Secrets of the MMR scare
The Lancet’s two days to bury bad news
Cite this as: BMJ 2011;342:c7001
Rapid responses are electronic letters to the editor. They enable our users to debate issues raised in articles published on bmj.com. Although a selection of rapid responses will be included as edited readers' letters in the weekly print issue of the BMJ, their first appearance online means that they are published articles. If you need the url (web address) of an individual response, perhaps for citation purposes, simply click on the response headline and copy the url from the browser window.
Displaying 1-4 out of 4 published
I hope someone is going to answer the question: why has Richard Horton not been sacked?
Competing interests: None declared
Click to like:
This was Brian Deer's statement to Mr Horton at a Lancet meeting on 18th February 2004:- 'I told them that the paper's first author, Wakefield, was retained by a lawyer and was funded to help sue vaccine manufacturers.' This assertion by Brian Deer formed a major part of the GMC case against Wakefield, Murch and Walker Smith.
To dispel any ambiguity: Dr Wakefield WAS enlisted as an expert witness by MMR medical litigation lawyer Richard Barr. Dr Wakefield was paid by the hour, pro rata, to compile reports and possibly be an 'expert witness' during a court 'proof' hearing. This is normal procedural practice for lawyers compiling evidence to be used in a UK court of law.
I must stress that Dr Wakefield's fees for this work, would have been paid directly to him via Richard Barr, who was responsible for administering the childrens' Legal Aid awards; the money would NOT have been paid directly to Dr Wakefield by the Legal Aid Board. This money was legitimately earned by Dr Wakefield and was therefore his to spend as he wished, apart from a UK tax liability of around 40%. If Dr Wakefield chose to donate any of it to a charitable trust fund, then the tax liability would have been waived under UK tax rules.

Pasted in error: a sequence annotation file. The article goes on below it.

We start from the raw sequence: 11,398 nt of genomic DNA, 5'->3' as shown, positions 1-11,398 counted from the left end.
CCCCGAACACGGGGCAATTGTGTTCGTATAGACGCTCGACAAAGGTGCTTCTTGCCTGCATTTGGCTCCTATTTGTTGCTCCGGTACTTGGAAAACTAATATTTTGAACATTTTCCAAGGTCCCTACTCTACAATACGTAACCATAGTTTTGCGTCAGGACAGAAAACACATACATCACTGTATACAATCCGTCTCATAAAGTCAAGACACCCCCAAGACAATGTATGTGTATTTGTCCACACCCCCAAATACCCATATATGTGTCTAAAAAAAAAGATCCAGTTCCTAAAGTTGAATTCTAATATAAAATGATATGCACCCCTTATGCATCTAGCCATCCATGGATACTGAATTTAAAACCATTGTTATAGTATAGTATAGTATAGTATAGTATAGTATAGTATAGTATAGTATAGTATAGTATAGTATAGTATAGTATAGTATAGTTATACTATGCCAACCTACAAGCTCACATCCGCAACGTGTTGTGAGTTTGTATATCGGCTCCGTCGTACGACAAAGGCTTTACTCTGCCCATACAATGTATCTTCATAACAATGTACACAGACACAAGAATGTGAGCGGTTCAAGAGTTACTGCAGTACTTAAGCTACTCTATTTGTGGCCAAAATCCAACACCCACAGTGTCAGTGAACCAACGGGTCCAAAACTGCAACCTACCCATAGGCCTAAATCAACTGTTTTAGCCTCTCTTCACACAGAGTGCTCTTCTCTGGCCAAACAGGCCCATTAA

I feel that Mr Deer's use of the word 'funded' in his above statement seems to imply that the Legal Aid Board awarded money directly to the Royal Free Hospital for 'research'. Again, this does not happen under UK Legal Aid rules. Richard Barr DID NOT arrange for my Grandson to have ANY paid scopes or scans carried out at the Royal Free Hospital. These had already been carried out as part of my Grandson's initial diagnostic procedures at the Royal Free. The legal reports on him were based on these previous tests and treatments, some of which are still ongoing. I cannot comment on any other children's cases, but if Mr Barr recommended tests to be carried out on any other children, as part of an evidence gathering exercise, this will have been discussed and agreed with the parents beforehand and paid for via Mr Barr, NOT the Legal Aid Board.
There is NOTHING illegal, unusual or 'fraudulent' about ANY of this. It is USUAL PRACTICE in litigation cases to obtain reports and evidence from suitably qualified experts; indeed expert testimony is a necessary part of ALL litigation court proceedings. Many eminent clinicians and scientists regularly act as expert witnesses in court cases.
Competing interests: My autistic Grandson was treated by Professors Walker Smith and Murch at the Royal Free Hospital. He has bowel disease but was not one of the Lancet 12 children. He was one of a large number of child MMR litigation clients of Richard Barr. My Grandson's parents applied for and were awarded UK Legal aid on his behalf. (These awards are granted to individuals on a means tested and merit basis).
Click to like:
Brian Deer, The Sunday Times and Channel Four's Dispatches should be congratulated. The current BMJ editor is right to say that medicine needs more investigative journalism, and to highlight the need for wider vaccination against measles.